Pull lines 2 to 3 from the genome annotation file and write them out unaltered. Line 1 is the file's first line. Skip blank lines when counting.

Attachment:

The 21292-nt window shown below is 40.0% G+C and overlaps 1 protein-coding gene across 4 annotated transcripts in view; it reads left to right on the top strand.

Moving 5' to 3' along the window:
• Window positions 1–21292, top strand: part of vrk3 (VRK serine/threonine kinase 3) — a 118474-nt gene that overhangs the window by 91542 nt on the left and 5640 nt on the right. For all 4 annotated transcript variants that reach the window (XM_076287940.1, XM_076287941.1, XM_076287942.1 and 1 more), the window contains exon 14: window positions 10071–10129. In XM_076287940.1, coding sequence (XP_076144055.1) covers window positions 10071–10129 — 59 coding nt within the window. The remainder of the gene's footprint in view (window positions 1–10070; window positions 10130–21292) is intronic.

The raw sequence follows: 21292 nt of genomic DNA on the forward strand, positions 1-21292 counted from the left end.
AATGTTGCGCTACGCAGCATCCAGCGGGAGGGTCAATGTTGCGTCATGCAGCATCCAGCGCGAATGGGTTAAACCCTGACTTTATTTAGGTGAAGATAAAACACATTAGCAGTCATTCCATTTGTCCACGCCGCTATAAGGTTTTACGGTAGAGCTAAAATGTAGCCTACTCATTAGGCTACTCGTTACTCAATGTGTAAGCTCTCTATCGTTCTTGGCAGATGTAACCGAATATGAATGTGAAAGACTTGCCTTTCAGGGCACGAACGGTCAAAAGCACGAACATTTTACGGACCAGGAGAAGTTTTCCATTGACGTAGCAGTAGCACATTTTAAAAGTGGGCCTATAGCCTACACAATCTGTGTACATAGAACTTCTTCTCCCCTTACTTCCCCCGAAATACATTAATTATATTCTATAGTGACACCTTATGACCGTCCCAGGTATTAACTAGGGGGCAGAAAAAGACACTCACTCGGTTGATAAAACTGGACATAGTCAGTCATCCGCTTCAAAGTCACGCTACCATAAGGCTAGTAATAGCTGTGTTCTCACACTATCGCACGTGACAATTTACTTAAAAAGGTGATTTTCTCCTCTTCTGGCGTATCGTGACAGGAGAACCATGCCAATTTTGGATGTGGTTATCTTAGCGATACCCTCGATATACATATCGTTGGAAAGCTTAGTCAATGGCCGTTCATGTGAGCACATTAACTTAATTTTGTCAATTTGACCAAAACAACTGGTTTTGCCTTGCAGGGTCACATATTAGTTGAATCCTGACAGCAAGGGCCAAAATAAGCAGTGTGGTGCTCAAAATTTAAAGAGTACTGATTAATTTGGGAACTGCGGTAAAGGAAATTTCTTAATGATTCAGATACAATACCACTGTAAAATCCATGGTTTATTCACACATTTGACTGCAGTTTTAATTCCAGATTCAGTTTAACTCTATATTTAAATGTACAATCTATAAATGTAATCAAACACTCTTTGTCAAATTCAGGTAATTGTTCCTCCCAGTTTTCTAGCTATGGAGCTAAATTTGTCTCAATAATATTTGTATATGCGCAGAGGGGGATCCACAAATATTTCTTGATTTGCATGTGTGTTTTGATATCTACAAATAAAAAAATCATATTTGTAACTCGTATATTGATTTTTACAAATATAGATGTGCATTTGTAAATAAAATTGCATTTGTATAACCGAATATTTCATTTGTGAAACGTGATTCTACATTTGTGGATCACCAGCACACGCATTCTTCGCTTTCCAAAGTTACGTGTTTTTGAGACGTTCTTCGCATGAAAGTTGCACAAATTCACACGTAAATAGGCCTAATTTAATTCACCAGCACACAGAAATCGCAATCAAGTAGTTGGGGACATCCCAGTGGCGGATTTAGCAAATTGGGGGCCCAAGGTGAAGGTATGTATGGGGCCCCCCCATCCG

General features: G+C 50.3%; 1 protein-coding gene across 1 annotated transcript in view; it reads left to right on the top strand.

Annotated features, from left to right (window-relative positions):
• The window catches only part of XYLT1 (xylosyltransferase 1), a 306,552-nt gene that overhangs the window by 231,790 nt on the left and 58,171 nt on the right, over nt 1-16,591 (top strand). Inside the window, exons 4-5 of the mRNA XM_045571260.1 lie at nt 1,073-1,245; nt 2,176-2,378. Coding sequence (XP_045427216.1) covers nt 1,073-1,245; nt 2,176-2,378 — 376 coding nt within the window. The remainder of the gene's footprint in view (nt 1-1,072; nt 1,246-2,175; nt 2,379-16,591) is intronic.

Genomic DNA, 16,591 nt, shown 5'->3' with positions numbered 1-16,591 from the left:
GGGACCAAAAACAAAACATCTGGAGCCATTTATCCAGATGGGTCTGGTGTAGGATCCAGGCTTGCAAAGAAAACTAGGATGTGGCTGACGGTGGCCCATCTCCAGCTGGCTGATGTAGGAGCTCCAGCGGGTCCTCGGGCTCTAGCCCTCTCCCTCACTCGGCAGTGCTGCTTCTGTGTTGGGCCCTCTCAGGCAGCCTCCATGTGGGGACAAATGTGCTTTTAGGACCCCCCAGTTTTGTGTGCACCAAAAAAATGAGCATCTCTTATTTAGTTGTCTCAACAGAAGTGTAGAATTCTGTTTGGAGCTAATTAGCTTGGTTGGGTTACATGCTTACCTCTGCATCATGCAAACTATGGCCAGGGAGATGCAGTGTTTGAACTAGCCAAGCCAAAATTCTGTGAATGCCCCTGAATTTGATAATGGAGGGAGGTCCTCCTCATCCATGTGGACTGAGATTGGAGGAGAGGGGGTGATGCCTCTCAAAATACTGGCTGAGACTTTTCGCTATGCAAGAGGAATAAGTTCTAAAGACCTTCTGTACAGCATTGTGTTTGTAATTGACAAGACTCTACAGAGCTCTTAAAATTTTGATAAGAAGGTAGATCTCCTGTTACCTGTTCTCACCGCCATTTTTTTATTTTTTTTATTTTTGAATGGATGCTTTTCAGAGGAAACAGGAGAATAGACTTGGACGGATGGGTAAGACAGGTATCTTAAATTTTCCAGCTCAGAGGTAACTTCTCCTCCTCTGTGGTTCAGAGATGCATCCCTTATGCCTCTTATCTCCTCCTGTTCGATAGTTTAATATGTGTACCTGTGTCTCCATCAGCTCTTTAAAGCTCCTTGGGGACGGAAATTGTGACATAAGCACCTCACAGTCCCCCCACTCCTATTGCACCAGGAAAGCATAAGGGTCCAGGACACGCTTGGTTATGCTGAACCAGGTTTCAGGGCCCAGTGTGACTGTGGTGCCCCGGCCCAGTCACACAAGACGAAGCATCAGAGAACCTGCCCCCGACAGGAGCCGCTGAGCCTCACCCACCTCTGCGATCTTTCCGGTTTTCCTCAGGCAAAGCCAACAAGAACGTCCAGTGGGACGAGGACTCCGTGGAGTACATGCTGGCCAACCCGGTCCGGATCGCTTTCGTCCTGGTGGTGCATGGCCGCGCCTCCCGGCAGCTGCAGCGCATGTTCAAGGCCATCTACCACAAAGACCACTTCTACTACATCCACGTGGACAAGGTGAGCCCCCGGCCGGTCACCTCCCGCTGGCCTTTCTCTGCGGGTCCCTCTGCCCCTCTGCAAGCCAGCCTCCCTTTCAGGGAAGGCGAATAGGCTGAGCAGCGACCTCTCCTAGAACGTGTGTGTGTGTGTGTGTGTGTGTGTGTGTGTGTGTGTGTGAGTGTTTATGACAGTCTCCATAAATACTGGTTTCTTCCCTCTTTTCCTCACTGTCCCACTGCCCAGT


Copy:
Moving 5' to 3' along the window:
• Window positions 1–21292, top strand: part of vrk3 (VRK serine/threonine kinase 3) — a 118474-nt gene that overhangs the window by 91542 nt on the left and 5640 nt on the right. For all 4 annotated transcript variants that reach the window (XM_076287940.1, XM_076287941.1, XM_076287942.1 and 1 more), the window contains exon 14: window positions 10071–10129. In XM_076287940.1, coding sequence (XP_076144055.1) covers window positions 10071–10129 — 59 coding nt within the window. The remainder of the gene's footprint in view (window positions 1–10070; window positions 10130–21292) is intronic.